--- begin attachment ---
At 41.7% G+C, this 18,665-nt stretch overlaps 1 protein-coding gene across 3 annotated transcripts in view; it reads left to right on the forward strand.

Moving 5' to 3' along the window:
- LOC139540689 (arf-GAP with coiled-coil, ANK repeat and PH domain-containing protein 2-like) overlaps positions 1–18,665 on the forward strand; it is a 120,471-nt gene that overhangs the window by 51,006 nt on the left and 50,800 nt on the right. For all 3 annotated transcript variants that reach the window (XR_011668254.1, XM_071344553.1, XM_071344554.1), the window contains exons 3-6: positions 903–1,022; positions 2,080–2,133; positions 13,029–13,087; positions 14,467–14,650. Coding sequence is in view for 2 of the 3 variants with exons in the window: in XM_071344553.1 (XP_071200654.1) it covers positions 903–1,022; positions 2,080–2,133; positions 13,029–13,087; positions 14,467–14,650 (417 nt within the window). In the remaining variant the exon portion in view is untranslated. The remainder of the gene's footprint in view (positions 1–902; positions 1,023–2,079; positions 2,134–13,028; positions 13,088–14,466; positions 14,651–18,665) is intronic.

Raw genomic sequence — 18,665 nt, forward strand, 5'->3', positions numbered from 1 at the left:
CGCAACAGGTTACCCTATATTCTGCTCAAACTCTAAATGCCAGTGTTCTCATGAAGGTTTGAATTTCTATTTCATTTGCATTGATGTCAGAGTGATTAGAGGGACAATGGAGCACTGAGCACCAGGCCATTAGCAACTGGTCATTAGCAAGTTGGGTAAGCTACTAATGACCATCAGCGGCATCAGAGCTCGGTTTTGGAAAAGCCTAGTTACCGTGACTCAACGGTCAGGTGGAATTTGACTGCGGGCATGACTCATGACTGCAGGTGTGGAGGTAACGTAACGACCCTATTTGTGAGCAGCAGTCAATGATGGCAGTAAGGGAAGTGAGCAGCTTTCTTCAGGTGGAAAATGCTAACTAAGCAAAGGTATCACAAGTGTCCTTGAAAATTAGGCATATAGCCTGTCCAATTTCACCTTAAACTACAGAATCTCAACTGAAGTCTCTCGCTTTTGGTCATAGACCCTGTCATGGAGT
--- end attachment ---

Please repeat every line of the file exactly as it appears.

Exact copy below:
At 41.7% G+C, this 18,665-nt stretch overlaps 1 protein-coding gene across 3 annotated transcripts in view; it reads left to right on the forward strand.

Moving 5' to 3' along the window:
- LOC139540689 (arf-GAP with coiled-coil, ANK repeat and PH domain-containing protein 2-like) overlaps positions 1–18,665 on the forward strand; it is a 120,471-nt gene that overhangs the window by 51,006 nt on the left and 50,800 nt on the right. For all 3 annotated transcript variants that reach the window (XR_011668254.1, XM_071344553.1, XM_071344554.1), the window contains exons 3-6: positions 903–1,022; positions 2,080–2,133; positions 13,029–13,087; positions 14,467–14,650. Coding sequence is in view for 2 of the 3 variants with exons in the window: in XM_071344553.1 (XP_071200654.1) it covers positions 903–1,022; positions 2,080–2,133; positions 13,029–13,087; positions 14,467–14,650 (417 nt within the window). In the remaining variant the exon portion in view is untranslated. The remainder of the gene's footprint in view (positions 1–902; positions 1,023–2,079; positions 2,134–13,028; positions 13,088–14,466; positions 14,651–18,665) is intronic.

Raw genomic sequence — 18,665 nt, forward strand, 5'->3', positions numbered from 1 at the left:
CGCAACAGGTTACCCTATATTCTGCTCAAACTCTAAATGCCAGTGTTCTCATGAAGGTTTGAATTTCTATTTCATTTGCATTGATGTCAGAGTGATTAGAGGGACAATGGAGCACTGAGCACCAGGCCATTAGCAACTGGTCATTAGCAAGTTGGGTAAGCTACTAATGACCATCAGCGGCATCAGAGCTCGGTTTTGGAAAAGCCTAGTTACCGTGACTCAACGGTCAGGTGGAATTTGACTGCGGGCATGACTCATGACTGCAGGTGTGGAGGTAACGTAACGACCCTATTTGTGAGCAGCAGTCAATGATGGCAGTAAGGGAAGTGAGCAGCTTTCTTCAGGTGGAAAATGCTAACTAAGCAAAGGTATCACAAGTGTCCTTGAAAATTAGGCATATAGCCTGTCCAATTTCACCTTAAACTACAGAATCTCAACTGAAGTCTCTCGCTTTTGGTCATAGACCCTGTCATGGAGT